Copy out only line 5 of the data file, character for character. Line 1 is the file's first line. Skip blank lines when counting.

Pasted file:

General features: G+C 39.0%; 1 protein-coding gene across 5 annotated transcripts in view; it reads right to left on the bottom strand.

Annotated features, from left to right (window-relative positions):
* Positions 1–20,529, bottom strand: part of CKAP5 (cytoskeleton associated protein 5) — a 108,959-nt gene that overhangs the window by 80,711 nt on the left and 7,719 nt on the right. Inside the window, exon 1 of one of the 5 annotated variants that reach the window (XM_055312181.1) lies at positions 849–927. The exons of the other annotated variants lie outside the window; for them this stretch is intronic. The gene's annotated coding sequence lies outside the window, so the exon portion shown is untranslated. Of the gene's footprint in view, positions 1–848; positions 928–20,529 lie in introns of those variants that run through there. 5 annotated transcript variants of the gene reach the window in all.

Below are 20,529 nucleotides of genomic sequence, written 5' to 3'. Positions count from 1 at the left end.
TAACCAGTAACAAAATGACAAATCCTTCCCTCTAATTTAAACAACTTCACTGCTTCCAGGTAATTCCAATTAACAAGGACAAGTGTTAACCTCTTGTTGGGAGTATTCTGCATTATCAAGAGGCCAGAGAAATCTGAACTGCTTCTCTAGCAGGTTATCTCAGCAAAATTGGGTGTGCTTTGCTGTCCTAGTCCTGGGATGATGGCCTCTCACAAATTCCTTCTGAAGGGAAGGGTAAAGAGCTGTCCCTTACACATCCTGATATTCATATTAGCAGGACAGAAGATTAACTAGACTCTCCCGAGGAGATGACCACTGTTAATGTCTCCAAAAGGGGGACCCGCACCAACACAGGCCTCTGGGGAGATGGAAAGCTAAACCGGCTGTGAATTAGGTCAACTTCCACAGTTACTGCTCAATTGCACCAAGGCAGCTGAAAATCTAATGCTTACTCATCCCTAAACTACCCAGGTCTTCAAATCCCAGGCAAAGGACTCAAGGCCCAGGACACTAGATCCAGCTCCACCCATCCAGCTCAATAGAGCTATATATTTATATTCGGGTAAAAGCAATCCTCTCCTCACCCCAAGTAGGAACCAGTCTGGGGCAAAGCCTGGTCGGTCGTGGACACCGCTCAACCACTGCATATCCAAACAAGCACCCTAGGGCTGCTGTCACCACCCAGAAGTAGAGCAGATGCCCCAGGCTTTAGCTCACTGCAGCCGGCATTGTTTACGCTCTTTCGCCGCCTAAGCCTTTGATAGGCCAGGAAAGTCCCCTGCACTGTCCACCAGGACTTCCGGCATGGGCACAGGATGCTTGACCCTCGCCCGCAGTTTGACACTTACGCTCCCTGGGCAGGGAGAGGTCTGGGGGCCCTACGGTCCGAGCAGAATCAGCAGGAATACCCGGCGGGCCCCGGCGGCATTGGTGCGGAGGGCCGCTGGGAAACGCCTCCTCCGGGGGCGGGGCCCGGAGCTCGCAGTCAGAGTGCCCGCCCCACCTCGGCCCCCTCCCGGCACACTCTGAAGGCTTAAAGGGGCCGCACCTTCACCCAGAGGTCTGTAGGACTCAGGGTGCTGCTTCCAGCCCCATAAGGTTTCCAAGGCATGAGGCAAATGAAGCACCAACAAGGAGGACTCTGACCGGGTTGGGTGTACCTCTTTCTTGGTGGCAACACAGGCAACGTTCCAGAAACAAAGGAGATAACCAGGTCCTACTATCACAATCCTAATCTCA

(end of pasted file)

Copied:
TAACCAGTAACAAAATGACAAATCCTTCCCTCTAATTTAAACAACTTCACTGCTTCCAGGTAATTCCAATTAACAAGGACAAGTGTTAACCTCTTGTTGGGAGTATTCTGCATTATCAAGAGGCCAGAGAAATCTGAACTGCTTCTCTAGCAGGTTATCTCAGCAAAATTGGGTGTGCTTTGCTGTCCTAGTCCTGGGATGATGGCCTCTCACAAATTCCTTCTGAAGGGAAGGGTAAAGAGCTGTCCCTTACACATCCTGATATTCATATTAGCAGGACAGAAGATTAACTAGACTCTCCCGAGGAGATGACCACTGTTAATGTCTCCAAAAGGGGGACCCGCACCAACACAGGCCTCTGGGGAGATGGAAAGCTAAACCGGCTGTGAATTAGGTCAACTTCCACAGTTACTGCTCAATTGCACCAAGGCAGCTGAAAATCTAATGCTTACTCATCCCTAAACTACCCAGGTCTTCAAATCCCAGGCAAAGGACTCAAGGCCCAGGACACTAGATCCAGCTCCACCCATCCAGCTCAATAGAGCTATATATTTATATTCGGGTAAAAGCAATCCTCTCCTCACCCCAAGTAGGAACCAGTCTGGGGCAAAGCCTGGTCGGTCGTGGACACCGCTCAACCACTGCATATCCAAACAAGCACCCTAGGGCTGCTGTCACCACCCAGAAGTAGAGCAGATGCCCCAGGCTTTAGCTCACTGCAGCCGGCATTGTTTACGCTCTTTCGCCGCCTAAGCCTTTGATAGGCCAGGAAAGTCCCCTGCACTGTCCACCAGGACTTCCGGCATGGGCACAGGATGCTTGACCCTCGCCCGCAGTTTGACACTTACGCTCCCTGGGCAGGGAGAGGTCTGGGGGCCCTACGGTCCGAGCAGAATCAGCAGGAATACCCGGCGGGCCCCGGCGGCATTGGTGCGGAGGGCCGCTGGGAAACGCCTCCTCCGGGGGCGGGGCCCGGAGCTCGCAGTCAGAGTGCCCGCCCCACCTCGGCCCCCTCCCGGCACACTCTGAAGGCTTAAAGGGGCCGCACCTTCACCCAGAGGTCTGTAGGACTCAGGGTGCTGCTTCCAGCCCCATAAGGTTTCCAAGGCATGAGGCAAATGAAGCACCAACAAGGAGGACTCTGACCGGGTTGGGTGTACCTCTTTCTTGGTGGCAACACAGGCAACGTTCCAGAAACAAAGGAGATAACCAGGTCCTACTATCACAATCCTAATCTCA